Wildfires are devastating communities across California, causing more than 300,000 people to evacuate their homes and threatening many more. The Camp Fire in Northern California -- one of three blazing across the state -- is the most destructive in state history. We want to ensure that, if you are in an affected community, you find access to shelter. And if you are looking to help with disaster relief efforts, you know the most effective ways to contribute.
Seattle Draft and Military Counseling CenterSeattle Draft and Military Counseling Center
The purpose of the Seattle Draft and Military Counseling Center is to provide accurate, comprehensive, and objective information about Selective Service, military law, military regulations, and administrative procedures to anyone in need of this serv... Read more
The purpose of the Seattle Draft and Military Counseling Center is to provide accurate, comprehensive, and objective information about Selective Service, military law, military regulations, and administrative procedures to anyone in need of this service, and to assist them in applying this information to their own situation and goals. SDMCC also supports conscientious objectors and promotes individual and collective resistance to war and preparations for war. The information shared with a counselor is privileged communication and will not be released to anyone without permission of the counselee.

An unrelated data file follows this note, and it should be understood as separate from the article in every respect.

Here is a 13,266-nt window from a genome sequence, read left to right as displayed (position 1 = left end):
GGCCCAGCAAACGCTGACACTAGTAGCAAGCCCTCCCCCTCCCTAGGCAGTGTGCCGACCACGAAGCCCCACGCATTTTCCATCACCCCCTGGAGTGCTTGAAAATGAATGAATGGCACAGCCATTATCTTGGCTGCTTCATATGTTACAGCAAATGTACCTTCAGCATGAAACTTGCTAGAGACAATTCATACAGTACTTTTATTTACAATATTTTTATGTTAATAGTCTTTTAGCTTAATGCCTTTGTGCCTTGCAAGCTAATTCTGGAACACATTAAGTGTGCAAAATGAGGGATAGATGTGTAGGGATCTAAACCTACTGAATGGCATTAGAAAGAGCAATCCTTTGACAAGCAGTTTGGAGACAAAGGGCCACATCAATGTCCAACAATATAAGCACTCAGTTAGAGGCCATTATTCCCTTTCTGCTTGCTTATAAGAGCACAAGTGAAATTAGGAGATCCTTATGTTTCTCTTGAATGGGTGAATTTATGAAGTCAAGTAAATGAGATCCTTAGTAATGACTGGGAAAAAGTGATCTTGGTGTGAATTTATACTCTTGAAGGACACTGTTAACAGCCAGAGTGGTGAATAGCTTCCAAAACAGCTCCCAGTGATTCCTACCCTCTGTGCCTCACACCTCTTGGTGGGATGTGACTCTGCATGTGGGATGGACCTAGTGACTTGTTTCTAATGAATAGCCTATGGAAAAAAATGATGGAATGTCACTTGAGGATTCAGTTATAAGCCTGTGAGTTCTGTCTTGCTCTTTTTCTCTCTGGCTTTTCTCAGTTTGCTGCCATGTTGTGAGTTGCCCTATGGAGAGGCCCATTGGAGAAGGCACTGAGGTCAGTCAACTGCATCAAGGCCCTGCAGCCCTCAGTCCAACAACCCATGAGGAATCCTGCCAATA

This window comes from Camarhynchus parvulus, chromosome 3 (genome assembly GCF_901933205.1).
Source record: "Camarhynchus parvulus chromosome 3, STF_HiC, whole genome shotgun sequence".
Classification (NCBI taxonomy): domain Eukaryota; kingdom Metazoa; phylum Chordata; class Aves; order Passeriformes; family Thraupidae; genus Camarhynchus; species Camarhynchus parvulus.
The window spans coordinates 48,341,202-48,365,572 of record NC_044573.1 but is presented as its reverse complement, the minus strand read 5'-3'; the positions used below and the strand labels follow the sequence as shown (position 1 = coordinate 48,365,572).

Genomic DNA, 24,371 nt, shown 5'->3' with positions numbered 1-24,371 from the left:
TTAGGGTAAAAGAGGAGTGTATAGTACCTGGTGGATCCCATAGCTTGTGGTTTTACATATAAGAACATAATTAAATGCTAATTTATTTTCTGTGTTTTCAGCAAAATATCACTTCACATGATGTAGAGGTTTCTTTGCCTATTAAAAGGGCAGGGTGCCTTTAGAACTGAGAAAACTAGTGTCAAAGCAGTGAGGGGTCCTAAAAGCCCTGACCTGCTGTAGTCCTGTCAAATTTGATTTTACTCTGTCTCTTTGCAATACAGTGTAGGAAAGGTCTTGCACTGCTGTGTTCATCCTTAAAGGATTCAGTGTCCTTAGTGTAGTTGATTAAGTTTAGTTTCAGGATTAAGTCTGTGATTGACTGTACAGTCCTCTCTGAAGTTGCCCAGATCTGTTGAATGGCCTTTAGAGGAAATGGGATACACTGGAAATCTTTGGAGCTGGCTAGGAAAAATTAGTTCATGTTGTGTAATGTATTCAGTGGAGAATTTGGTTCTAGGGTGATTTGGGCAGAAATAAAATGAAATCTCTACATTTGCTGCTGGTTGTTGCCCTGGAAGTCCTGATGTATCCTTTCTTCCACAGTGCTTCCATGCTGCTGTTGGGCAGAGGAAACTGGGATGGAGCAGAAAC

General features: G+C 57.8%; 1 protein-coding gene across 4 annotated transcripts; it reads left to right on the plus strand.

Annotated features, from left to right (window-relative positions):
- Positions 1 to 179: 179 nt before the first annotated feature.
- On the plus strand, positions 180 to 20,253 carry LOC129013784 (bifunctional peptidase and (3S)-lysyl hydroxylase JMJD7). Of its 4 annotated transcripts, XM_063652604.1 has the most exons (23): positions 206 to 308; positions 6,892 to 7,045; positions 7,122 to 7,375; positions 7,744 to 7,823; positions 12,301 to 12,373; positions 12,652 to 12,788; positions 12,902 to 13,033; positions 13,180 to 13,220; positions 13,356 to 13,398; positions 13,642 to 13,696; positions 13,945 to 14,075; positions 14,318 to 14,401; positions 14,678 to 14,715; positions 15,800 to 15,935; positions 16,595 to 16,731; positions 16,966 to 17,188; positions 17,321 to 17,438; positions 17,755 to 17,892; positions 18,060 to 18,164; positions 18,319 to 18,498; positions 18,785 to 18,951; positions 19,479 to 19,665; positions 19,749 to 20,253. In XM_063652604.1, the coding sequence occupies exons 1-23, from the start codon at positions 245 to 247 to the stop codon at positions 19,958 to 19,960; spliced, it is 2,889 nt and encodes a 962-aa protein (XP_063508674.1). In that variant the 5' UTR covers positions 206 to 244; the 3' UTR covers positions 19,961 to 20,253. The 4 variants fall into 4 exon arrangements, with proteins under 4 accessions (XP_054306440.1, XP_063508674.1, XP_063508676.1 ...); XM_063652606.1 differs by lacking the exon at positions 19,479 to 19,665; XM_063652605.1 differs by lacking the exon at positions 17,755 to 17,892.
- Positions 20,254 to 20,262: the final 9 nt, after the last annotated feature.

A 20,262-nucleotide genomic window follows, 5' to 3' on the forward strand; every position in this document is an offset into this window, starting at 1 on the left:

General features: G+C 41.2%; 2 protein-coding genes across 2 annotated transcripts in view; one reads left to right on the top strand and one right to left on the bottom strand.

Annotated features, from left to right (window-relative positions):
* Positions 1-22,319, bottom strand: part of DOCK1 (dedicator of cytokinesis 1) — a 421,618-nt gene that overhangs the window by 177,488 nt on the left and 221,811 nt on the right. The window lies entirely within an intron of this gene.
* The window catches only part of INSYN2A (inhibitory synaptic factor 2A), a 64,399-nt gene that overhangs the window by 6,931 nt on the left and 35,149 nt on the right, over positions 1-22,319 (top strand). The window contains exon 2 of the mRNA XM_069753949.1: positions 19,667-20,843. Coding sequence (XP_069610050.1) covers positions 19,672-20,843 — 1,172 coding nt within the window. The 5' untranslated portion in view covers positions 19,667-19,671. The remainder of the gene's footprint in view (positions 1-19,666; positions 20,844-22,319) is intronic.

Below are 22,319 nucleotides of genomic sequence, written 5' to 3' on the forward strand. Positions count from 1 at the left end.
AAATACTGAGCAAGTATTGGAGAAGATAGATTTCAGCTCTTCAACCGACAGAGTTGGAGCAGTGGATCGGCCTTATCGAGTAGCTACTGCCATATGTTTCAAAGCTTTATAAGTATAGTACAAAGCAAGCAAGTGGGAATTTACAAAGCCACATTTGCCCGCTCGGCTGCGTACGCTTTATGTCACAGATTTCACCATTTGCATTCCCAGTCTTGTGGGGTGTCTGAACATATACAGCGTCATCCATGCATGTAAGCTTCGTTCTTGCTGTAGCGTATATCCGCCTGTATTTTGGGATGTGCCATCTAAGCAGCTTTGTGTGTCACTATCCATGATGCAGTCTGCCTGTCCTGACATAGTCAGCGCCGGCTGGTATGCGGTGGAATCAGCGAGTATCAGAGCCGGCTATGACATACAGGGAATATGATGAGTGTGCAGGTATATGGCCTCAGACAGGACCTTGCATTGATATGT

Seattle Draft and Military Counseling Center (SDMCC) was formed in 1969, then serving as a draft counseling organization during the Vietnam War. In 1998, we joined the GI Rights Hotline Network, and have focused our resources on supporting servicemembers and their families ever since. SDMCC is an all volunteer organization based in Seattle, WA. SDMCC is a member of the GI Rights Hotline Network (www.girightshotline.org), which is a coalition of non-profit, non-governmental counseling agencies that provides information to members of the military and their family about discharges, grievance and complaint procedures, and other civil rights. Our services are free and confidential. Volunteers receive extensive training and support to do their important work. We're always looking for more people to help support soldiers and their families by staffing our hotline (counselors pick up calls at their homes via a message service and call clients back within 48 hours), providing information and resources, educating young people, providing trainings to counselors, organizing or helping with counseling and outreach materials and events, or making financial or in-kind contributions. We are also looking for board members. Archives from our early years can be viewed online courtesy of the University of Washington (http://www.lib.washington.edu/specialcoll/findaids/docs/papersrecords/SeattleDraftCounsCtr3925_3.xml).